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What is Plank?

You’ve probably noticed lately that I’m talking a lot about what plank is. As a personal trainer and instructor in group training, I know that I can expect 2 types of reactions when I order girls to do plank in training.

The quiet groan of those who hate this exercise, and the “hidden” joy of others who love this exercise.

So what’s so great about planks?

If you plank regularly, you will notice progress very quickly. It builds basic body strength, promotes balance and improves your posture. It is an extremely “functional” exercise, which means that Plank practically imitates the movement we perform all day (when we stand, we are in plank – of course in a different way!).

For the best possible plank performance, keep the neck straight, pull the abdomen inward (do not stretch the abdominal muscles) and keep the hips aligned with the torso. If you need to adjust the exercise (difficulty), do it by lowering your knees – pay attention to the hips.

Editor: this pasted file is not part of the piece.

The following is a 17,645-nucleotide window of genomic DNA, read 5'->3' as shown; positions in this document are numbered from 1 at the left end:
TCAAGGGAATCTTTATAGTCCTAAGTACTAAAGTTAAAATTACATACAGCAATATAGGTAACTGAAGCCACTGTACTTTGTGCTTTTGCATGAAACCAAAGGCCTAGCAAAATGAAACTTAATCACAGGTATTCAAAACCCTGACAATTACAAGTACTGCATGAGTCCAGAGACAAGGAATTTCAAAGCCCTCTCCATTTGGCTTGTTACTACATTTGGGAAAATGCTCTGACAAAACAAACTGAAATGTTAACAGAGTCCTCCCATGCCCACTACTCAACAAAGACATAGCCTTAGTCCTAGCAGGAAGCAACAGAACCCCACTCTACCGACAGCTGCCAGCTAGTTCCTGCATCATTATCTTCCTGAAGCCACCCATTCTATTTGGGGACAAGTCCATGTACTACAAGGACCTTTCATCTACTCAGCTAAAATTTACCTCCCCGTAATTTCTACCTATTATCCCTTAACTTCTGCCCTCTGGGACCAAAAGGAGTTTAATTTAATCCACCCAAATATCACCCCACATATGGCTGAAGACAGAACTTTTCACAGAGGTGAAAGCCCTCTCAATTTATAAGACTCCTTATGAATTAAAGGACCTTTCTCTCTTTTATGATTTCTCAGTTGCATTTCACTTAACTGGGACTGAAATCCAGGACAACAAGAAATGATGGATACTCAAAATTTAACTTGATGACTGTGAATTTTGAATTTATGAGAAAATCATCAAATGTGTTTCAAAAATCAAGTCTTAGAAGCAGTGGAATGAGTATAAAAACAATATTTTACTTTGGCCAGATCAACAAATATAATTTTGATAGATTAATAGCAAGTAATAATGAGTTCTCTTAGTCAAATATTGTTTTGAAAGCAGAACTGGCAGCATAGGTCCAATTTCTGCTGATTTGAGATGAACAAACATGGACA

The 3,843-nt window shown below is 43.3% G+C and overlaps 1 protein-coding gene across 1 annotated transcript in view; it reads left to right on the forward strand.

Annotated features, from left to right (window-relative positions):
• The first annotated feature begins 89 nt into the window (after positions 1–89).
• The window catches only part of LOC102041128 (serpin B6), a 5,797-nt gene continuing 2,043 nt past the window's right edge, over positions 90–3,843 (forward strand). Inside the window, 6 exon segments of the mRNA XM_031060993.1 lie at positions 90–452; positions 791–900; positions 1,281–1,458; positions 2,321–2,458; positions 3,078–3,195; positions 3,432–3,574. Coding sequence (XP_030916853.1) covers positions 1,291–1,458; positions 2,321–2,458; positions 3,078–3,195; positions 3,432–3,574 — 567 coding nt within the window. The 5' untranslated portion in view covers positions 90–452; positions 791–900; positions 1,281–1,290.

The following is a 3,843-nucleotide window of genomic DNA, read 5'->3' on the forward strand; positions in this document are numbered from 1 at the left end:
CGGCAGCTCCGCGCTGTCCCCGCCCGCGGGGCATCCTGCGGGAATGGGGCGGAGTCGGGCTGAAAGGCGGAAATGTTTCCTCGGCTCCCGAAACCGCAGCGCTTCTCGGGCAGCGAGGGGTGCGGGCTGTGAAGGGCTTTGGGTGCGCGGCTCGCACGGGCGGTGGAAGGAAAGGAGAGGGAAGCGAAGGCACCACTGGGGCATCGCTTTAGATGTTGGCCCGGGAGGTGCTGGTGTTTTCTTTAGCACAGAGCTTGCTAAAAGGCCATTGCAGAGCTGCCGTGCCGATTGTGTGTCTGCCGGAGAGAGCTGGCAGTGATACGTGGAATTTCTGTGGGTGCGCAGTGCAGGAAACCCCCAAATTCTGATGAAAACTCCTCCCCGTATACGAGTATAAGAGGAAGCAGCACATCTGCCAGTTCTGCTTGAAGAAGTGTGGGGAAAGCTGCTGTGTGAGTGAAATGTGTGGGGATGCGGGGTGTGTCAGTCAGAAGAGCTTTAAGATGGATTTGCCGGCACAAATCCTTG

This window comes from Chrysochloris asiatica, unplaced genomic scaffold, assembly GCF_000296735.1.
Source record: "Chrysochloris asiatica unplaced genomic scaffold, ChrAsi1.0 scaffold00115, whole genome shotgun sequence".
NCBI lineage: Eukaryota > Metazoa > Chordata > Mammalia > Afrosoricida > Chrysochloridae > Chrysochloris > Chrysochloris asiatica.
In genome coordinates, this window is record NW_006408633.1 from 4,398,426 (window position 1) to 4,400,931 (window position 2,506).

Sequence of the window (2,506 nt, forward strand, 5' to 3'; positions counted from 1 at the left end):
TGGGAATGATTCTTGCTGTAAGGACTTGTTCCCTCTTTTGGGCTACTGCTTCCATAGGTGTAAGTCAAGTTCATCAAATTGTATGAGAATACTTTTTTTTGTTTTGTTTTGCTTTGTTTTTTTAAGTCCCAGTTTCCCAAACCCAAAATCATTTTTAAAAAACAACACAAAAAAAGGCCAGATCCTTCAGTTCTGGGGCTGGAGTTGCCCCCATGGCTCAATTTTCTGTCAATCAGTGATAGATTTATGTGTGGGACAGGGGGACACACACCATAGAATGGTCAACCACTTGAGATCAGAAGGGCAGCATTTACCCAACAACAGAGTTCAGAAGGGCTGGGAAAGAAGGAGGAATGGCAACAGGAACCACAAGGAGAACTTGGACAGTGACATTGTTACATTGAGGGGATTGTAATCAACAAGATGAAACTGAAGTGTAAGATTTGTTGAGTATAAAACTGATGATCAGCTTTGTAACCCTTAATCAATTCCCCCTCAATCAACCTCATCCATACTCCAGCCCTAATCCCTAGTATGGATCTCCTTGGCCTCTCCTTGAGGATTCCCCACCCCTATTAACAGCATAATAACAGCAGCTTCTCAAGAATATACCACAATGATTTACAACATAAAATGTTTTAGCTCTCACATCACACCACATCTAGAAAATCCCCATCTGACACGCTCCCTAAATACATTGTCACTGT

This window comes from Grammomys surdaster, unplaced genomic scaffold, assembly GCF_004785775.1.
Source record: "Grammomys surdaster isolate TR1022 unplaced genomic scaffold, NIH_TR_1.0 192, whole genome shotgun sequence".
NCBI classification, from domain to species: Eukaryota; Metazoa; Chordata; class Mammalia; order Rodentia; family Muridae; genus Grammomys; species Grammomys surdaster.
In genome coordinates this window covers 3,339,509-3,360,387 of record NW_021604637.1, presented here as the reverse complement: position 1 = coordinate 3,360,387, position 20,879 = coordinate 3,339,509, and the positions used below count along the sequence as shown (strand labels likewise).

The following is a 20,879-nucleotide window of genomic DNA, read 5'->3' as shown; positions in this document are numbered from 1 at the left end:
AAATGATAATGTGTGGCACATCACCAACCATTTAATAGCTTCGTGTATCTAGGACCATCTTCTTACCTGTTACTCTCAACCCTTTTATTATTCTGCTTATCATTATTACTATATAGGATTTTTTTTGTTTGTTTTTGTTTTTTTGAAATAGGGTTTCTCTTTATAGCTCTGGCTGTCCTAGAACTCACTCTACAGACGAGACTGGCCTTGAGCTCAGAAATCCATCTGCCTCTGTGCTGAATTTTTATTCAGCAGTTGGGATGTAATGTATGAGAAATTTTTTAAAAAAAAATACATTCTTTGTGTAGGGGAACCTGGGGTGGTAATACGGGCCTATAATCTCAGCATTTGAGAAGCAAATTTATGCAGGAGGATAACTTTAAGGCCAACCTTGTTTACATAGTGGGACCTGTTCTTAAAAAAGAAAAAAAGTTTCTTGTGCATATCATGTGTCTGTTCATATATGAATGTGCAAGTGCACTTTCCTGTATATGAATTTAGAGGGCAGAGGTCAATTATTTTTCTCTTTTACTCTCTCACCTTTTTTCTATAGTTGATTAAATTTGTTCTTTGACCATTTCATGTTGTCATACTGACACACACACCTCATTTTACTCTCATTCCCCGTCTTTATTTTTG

Plank activates all your major muscle groups. You may immediately feel this in your core, but after about 10 seconds, your body begins to employ additional support muscles.

More planking tips

Make sure that you can keep your core supported and you’re taking deep breaths the entire time. If you feel like the exercise is causing you to push your core out and you don’t feel supported, that’s a great cue to modify.

If you are newly postpartum or pregnant, I recommend that you avoid planks. They can cause intra abdominal pressure on the connective tissue that is separating to make room for the baby. And too much pressure can contribute to diastasis recti, which is when the core muscles remain abnormally separated after baby arrives.